If experience is to be learned from, then chalk one learning experience up for Microsoft with its Windows 10 design. While Windows 8 seemed to be an attempt at entering into the world of mobile through a desktop, the peeks into Windows 10 fixes many of the anti-Windows features, such as the hiding of the Start button. The bigger question is, how much different is Windows 10 from its immediate predecessor?

Back to the Future

Microsoft may be redefining progress by moving backwards. Windows 10 returned to the cherished Start button and menu that has been a staple of Windows products since its introduction in 1995. In the eyes of Windows users, this is a step forward; rather than trying to redesign key features to move into the 21st century, some things are better left alone.

Another back to the future change is removing the confusing Windows 8 behavior of not allowing retro Windows applications to run in its Metro mode. Users complained of having to switch between the two – definitely not a productive working environment. Now all applications can run in Metro mode, which is either a step forward or a stubborn refusal to admit the mistake to begin with.

Tiling and Taskbars

Microsoft’s Office applications have supported tiling for years. That functionality now comes to the desktop, called the Snap feature, was present inside their applications but now has been freed up to the desktop. As for the taskbar, it has come under some criticism for looking and acting a bit too much like Apple’s iPad operating system. That criticism needs to be tempered with the fact that functionality is to be preferred over popularity. In general, the criticism that can be laid on Microsoft here is whether Windows 10 is innovative or a rearrangement of existing ideas.

Reflections of OSX

A final new feature of Windows 10 is the ability to have multiple desktops available. This mirrors what Apple has already done with their operating system, so the suggestion has been made that Microsoft has started to run out of ideas and is now resorting to copying from competitors.

Functionality and Profit Reign Over Criticism

Many of the criticisms of Windows 10 are related to the fact that it looks and acts too much like an Apple computer, the bane of existence for Windows devotees. But the criticism is muted by the fact that it is a new day at both Apple and Microsoft. Once standalone giants in the computer industry, their original leaders are now departed and it is left to their heirs to try to continue their legacy. Many of the new releases of the iPhone have been criticized for being unoriginal and copied. The difference is that Microsoft’s product line is much more connected to the personal computer and business world. China is designing its own operating system after Microsoft slammed the door on Windows XP support. It may be a matter of survival more than innovation or satisfying its hard-core supporters.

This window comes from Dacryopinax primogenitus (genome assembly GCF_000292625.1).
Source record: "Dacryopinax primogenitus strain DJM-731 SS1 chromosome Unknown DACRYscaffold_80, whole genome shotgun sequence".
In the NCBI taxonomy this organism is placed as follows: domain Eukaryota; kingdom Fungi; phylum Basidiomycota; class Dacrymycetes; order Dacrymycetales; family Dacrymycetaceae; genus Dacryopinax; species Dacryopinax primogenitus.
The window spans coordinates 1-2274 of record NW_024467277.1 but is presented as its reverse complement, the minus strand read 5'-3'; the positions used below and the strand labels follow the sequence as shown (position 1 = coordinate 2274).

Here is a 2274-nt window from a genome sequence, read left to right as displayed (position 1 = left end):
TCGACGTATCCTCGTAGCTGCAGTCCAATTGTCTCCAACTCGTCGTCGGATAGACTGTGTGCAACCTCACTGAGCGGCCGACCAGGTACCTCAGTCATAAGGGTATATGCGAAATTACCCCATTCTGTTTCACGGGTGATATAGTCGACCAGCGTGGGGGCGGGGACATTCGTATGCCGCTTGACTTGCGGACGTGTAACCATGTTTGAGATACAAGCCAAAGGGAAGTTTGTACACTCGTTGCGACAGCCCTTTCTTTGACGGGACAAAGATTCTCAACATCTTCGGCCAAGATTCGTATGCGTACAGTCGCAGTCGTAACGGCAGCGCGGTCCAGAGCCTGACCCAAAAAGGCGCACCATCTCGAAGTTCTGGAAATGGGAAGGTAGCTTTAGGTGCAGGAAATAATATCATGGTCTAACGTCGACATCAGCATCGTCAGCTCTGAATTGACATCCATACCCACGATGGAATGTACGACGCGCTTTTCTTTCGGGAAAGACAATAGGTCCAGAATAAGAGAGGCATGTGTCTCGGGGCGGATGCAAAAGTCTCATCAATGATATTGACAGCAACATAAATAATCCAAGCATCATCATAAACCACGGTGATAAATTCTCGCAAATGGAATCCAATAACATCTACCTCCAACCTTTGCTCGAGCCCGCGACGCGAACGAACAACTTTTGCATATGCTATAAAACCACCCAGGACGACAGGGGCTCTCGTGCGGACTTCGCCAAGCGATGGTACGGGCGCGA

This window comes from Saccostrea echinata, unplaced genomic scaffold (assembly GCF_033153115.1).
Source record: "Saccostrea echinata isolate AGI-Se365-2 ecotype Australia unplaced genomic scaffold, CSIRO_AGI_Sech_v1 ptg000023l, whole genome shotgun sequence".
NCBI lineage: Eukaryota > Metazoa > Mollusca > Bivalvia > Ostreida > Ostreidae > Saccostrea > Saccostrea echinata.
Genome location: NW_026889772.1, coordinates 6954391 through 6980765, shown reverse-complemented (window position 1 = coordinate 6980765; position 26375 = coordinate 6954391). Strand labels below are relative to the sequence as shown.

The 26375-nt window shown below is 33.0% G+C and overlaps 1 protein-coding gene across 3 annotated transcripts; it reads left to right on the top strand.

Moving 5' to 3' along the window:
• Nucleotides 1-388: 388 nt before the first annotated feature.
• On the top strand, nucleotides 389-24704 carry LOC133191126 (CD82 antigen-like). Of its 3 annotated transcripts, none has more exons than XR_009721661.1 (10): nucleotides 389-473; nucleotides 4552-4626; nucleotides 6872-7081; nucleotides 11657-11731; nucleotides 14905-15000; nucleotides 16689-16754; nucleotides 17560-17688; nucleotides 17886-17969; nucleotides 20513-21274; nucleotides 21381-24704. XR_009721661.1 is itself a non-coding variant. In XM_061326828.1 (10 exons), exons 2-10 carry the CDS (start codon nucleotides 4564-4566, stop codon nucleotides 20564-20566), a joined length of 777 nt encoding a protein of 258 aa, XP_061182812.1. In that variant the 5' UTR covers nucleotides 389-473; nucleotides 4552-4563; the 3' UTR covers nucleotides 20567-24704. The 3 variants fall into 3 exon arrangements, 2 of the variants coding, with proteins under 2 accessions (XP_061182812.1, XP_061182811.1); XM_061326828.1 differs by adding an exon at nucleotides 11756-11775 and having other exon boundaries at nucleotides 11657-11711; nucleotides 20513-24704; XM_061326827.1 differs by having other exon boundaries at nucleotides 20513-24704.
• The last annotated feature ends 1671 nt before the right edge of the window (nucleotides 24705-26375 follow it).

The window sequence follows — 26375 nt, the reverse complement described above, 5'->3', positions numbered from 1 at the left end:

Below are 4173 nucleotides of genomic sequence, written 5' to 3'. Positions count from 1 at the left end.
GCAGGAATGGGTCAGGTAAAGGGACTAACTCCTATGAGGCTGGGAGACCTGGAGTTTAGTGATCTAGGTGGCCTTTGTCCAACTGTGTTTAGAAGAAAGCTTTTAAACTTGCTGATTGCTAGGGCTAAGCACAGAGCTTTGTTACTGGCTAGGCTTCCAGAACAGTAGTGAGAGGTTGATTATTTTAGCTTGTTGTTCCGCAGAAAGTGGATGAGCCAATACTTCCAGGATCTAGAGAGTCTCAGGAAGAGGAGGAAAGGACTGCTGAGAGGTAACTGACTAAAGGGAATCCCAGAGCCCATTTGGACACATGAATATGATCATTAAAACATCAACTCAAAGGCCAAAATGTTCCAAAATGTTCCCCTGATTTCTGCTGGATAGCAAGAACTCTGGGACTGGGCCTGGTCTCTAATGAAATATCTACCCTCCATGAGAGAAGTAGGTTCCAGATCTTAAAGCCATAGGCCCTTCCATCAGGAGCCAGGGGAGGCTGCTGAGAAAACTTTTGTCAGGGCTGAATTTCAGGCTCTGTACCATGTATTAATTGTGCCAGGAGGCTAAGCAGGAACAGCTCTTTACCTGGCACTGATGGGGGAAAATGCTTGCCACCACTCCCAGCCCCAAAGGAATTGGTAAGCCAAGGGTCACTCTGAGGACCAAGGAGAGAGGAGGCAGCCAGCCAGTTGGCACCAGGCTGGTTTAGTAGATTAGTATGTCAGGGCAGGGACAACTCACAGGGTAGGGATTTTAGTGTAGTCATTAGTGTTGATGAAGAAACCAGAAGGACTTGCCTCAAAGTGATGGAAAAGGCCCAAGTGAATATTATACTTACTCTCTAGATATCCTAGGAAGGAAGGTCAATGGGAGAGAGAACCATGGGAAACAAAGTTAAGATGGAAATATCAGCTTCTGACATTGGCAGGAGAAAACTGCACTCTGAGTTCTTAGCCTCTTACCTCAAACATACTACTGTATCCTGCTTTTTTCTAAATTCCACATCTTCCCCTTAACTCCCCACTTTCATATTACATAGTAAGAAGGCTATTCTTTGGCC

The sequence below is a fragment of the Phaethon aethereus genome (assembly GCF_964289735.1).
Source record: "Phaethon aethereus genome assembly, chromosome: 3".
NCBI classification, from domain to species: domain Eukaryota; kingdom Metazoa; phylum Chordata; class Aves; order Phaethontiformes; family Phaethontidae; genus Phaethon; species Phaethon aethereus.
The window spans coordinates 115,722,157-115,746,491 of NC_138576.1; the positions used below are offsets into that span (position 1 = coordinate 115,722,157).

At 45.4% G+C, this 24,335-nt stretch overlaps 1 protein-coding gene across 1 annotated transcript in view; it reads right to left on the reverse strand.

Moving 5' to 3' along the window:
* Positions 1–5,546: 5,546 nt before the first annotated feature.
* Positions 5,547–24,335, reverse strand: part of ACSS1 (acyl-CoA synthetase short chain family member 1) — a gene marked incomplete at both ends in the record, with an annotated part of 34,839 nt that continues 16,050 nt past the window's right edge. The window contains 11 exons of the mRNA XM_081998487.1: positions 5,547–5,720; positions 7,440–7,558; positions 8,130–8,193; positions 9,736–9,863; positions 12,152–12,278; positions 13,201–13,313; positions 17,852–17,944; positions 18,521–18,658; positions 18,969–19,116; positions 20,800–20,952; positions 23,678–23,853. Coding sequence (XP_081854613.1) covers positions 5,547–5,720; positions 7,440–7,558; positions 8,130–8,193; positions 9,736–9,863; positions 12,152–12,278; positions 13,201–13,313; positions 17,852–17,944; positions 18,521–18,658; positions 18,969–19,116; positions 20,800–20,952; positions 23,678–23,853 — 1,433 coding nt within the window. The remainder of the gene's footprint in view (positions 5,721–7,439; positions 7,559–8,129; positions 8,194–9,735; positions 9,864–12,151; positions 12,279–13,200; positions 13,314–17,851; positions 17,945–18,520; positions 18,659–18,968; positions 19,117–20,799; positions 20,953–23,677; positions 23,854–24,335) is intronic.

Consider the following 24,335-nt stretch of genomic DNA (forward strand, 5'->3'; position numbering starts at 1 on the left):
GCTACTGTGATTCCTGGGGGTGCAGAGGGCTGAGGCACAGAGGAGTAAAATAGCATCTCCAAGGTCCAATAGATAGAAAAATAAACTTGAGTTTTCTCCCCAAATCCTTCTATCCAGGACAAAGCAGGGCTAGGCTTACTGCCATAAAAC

To answer the question is Windows 10 is a step forward, it is probably better to say it is a step in the right direction. They have held on to and returned to many of the things that define Microsoft products while compromising to admit certain functionalities that would be good for the end user exist outside the walls of Microsoft. This is not a punishable offense, but more of a fashion faux pas.

It may simply be an issue of gaining time to hold on to their market share and brand name while working on a major redesign that is 100 percent Windows bred. Though technology seems to change monthly, Microsoft has not gotten to where it is at by panicking. The best path for Microsoft’s fans is to be happy that there is a Windows that has improved, even if it did so by moving backwards. But if Windows 10 does not gain the popularity of the oldie but goody Windows XP, then it may be three strikes and you’re out.